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One-sixth of all infectious diseases are vector-borne diseases according to WHO

The World Health Organization (WHO) estimates that vector-borne diseases are more than one-sixth of all infectious diseases. In other words, diseases in which an intermediate organism, known as a vector, transmits a pathogen from one host to another. Many of these vectors, like mosquitoes or ticks, are insects which feed on blood. Hundreds of millions of cases and about 700,000 deaths per year arise from vector-borne illnesses. These diseases appear to be concentrated in tropical and subtropical regions and have a disproportionate effect on the poorest populations that may be impacted by factors such as inadequate housing, poor sanitation or restricted access to health care.

The effect of climate change on tropical and infectious diseases is difficult to forecast, but it seems likely that the regions in which insects spread infectious diseases will be reshaped by global warming. Because of the narrow temperature window that favours insect vector proliferation, zones with a certain prevalence of disease are likely to move, and insects which invade new regions that have previously been untouched. If this occurs, since the health systems and vector control networks are not equipped for it it can cause major problems.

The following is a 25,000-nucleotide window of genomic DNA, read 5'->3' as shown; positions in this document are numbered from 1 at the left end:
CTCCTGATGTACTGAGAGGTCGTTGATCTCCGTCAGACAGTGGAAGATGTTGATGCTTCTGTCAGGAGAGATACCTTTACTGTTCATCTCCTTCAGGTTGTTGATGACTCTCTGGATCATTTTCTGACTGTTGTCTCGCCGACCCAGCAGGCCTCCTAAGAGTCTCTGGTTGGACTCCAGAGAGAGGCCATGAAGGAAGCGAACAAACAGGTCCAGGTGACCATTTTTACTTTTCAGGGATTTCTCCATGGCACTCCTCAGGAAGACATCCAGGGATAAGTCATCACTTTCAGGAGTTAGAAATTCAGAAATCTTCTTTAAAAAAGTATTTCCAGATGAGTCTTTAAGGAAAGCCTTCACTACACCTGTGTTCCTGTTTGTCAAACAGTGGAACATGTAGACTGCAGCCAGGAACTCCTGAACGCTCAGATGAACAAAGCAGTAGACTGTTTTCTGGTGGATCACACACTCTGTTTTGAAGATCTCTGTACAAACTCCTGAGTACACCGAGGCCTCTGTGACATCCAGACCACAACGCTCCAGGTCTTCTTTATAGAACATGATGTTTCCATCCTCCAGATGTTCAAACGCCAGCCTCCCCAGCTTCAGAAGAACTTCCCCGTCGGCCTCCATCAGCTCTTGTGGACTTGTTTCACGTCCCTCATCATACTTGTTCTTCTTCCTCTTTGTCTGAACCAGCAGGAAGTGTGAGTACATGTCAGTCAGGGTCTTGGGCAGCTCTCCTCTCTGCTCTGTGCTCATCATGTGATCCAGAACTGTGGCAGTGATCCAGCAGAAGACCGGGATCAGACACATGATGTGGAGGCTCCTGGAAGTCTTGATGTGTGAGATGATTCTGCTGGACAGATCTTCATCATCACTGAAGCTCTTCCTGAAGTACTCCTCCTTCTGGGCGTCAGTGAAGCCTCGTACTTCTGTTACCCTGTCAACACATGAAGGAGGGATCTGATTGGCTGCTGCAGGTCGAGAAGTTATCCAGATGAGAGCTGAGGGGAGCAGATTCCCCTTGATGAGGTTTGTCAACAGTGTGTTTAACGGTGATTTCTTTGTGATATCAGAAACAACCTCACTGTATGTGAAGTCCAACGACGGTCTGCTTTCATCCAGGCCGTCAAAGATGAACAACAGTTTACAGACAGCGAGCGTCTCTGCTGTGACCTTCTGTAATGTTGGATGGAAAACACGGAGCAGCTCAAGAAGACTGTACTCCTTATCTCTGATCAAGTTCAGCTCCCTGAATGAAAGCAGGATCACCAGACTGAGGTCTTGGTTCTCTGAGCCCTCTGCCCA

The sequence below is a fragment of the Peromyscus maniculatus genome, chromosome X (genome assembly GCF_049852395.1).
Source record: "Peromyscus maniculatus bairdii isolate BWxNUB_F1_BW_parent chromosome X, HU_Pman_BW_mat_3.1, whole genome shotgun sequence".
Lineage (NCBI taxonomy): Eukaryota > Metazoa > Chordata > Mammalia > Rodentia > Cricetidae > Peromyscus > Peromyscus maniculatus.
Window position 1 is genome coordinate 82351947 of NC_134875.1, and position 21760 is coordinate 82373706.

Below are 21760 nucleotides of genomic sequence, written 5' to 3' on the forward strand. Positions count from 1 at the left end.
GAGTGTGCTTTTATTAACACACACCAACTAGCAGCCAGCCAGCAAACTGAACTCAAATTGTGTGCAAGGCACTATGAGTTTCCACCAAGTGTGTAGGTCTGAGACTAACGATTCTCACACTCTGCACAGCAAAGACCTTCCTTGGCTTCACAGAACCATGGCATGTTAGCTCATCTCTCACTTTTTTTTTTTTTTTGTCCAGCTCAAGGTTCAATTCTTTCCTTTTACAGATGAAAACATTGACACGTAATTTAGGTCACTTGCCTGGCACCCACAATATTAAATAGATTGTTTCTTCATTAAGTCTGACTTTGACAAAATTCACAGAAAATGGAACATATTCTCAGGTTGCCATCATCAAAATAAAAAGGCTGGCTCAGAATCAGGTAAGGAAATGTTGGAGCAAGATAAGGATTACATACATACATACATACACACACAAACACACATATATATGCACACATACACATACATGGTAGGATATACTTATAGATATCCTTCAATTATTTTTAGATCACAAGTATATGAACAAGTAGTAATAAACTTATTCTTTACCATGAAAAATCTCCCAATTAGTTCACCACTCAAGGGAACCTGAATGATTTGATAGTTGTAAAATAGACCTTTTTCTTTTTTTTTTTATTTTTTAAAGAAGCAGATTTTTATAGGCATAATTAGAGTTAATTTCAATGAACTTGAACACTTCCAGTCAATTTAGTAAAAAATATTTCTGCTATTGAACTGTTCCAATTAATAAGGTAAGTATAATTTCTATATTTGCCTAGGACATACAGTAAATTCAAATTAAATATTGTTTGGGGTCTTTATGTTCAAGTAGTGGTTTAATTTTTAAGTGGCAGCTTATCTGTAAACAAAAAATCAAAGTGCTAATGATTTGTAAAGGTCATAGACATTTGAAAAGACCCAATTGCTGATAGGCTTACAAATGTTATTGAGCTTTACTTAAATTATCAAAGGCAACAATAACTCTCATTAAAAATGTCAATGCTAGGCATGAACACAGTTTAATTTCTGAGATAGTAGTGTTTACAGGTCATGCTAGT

Though India has a long history of some vector-borne diseases such as malaria, there are relatively new ones here such as Zika virus infection. Here’s a brief look at five vector-borne illnesses in India that are prominently dominant.

  • Infection by the Nipah virus
  • Encephalitis from Japan
  • Infection by the Zika virus
  • Dengue fever
  • Malaria

There is an urgent need for research to better understand the mechanisms of infection and the biology of the pathogens involved, to allow the creation of new and more efficient methods of prevention or treatment, given the significant impact of these diseases on human health, and the severe economic burden they inflict. The current crisis of COVID-19 illustrates to us the value of fundamental infectious disease studies. We already need to think about what the next global threats could be. Rigorous studies require time. It is very important to invest in research on diseases that we predict will become more common in the coming years to prevent human catastrophes.

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